They actually made three different sizes of the Bath House Brass differing only in the length of tubing between the ball and the bell. The pieces all fit together, so after the concert, Jonathan took a bunch of them apart and assembled one with enough tubing to wrap a couple of times around his body. Too bad we didn't have handy cameras and recorders in that day (late 1960s).

But I digress, since this discussion is about vintage digital products.


Sweet, I'll bring it back around then. The Saxxy Synthesizer Kazoohas 3 "voices" - Sax, Tuba and Clarinet. They are all an octave apart. There is a pair of Pitch switches that provide another octave up and down for each "instrument." So the Saxxy has a 5 octave range. If you can hum 2 octaves you have 7 octaves. There are 2 switches for = / - volume and 3 switches for horrendous backing tracks, plus a pathetic built in speaker. There is an 1/8" "stereo" headphone jack so you could jam out with yourself on a city bus and engender discomfort in your surroundings. :- D

All that said, I am not actually sure if there is any digital or if it is just all analog. It does track pretty weill and sounds more or less somewhat like the person humming. Maybe just a crappy analog mic running into crappy analog octave shifters? Still, it does have the backing tracks, those are probably ROM. So, it squeaks by and adds an aura of ultra low budget shameful goodies to this lovely thread. I paid $50 for it new.

When I got mine I took it and some crappy Radio Shack adapters over to a friend's house. He had a 1,600 watt bass guitar system with two full range cabs including folded 18" woofers. We plugged it in and he set the Tuba an octave down. When he hummed down low you could see the woofers moving but could barely hear them - subsonic. The dog ran out of the room and hid in the farthest corner of the backyard.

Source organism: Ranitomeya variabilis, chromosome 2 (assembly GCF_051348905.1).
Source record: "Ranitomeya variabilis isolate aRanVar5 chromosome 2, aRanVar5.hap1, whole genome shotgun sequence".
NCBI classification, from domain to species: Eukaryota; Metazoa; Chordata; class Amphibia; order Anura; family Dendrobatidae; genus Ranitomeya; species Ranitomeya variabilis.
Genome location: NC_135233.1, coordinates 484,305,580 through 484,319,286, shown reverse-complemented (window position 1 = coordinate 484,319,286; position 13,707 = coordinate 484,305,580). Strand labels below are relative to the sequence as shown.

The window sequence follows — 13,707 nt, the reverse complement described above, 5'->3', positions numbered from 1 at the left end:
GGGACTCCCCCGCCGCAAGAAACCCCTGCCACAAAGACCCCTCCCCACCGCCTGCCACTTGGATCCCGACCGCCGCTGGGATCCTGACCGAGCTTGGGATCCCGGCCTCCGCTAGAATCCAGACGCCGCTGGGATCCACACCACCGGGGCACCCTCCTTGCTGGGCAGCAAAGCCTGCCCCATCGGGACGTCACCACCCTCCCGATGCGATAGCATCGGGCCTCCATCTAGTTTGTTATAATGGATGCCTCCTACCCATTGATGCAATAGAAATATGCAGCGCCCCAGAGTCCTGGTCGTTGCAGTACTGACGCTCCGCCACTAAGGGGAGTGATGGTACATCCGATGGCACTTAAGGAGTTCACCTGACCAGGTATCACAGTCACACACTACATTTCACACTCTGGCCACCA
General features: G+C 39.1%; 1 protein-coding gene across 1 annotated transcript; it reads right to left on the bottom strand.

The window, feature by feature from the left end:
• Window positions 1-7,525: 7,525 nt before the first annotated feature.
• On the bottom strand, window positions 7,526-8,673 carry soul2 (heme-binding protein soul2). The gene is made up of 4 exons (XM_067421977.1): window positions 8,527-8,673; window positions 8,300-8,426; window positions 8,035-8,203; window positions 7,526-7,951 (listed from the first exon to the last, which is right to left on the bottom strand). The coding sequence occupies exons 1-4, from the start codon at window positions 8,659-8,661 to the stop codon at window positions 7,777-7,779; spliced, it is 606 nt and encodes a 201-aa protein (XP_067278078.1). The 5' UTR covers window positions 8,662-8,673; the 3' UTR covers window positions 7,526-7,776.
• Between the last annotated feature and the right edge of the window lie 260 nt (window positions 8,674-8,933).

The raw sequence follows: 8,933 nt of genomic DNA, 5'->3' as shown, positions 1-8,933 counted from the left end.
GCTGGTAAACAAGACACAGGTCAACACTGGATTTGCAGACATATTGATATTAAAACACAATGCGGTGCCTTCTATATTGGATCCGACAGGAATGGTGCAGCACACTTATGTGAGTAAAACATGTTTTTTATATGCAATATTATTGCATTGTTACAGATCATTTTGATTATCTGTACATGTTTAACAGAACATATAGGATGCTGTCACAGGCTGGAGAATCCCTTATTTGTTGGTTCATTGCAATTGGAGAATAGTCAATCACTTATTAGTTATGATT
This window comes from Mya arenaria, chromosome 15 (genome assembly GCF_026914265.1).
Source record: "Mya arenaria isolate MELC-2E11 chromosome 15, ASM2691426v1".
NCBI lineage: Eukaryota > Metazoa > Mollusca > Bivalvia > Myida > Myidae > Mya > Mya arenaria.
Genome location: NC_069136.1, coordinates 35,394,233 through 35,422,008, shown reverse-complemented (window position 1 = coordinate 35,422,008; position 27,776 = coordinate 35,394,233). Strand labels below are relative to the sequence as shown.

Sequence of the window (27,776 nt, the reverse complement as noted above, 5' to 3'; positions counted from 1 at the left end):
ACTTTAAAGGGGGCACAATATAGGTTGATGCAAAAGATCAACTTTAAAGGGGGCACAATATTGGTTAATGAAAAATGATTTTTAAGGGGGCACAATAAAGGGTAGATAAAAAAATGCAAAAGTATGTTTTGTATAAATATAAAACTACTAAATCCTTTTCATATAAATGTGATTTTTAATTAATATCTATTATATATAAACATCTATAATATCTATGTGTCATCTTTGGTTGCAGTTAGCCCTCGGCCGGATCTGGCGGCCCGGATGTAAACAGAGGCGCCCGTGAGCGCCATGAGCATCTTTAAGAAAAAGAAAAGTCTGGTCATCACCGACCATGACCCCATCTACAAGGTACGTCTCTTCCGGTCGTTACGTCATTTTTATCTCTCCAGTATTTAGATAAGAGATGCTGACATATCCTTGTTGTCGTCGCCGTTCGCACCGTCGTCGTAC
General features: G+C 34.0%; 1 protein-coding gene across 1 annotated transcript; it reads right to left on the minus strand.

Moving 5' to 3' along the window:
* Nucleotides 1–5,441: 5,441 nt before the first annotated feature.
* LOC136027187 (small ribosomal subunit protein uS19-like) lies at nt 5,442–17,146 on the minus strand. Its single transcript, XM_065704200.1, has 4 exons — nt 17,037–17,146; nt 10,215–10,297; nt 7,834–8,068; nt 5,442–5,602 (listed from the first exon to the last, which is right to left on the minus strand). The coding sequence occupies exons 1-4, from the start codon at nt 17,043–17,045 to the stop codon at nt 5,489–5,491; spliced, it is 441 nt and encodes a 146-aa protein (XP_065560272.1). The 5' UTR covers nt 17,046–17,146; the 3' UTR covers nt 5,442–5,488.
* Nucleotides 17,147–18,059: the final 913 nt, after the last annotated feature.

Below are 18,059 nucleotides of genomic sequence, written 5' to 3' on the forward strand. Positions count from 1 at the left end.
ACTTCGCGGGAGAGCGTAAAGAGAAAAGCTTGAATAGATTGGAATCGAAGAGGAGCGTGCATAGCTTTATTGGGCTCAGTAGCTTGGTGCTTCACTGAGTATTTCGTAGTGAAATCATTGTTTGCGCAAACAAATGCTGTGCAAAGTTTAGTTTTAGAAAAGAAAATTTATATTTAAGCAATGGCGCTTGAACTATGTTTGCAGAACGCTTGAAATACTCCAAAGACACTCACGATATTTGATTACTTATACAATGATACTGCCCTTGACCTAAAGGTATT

I recently went through all my audio cables and found a cord that is 1/8" stereo to two mono 1/4". Tomorrow I am working on an opening set for a local show. My singer is down for anything, she loves to go outside the box.

There will be gnashing of teeth and rending of sackcloth!!! Cheers, Kuru.


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Re: How Many Are Into "Vintage Digital"? [Re: Anderton] #3028042 02/08/20 01:57 AM
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Originally Posted by Anderton

A friend of mine in Holland who repairs synths said that vintage digital is much harder to repair than vintage analog. One reason is what you mention - with analog, you can usually figure out a workaround or replacement. But so much vintage digital used custom components, so good luck finding them.


A related problem with maintaining or resurrecting vintage digital gear is documentation. When you got an Ampex MM1200, you got a 2-inch thick loose leaf binder with schematics of every circuit board, wiring diagram of the chassis, a text description of how each circuit works, and how to adjust all the mechanical parts. The parts list listed every part both by Ampex part number and commercial part number. There are some ICs that are obsolete today, but fortunately there are a couple of companies who have accumulated a stock of obsolete ICs where you can buy one for an inflated price if you need it.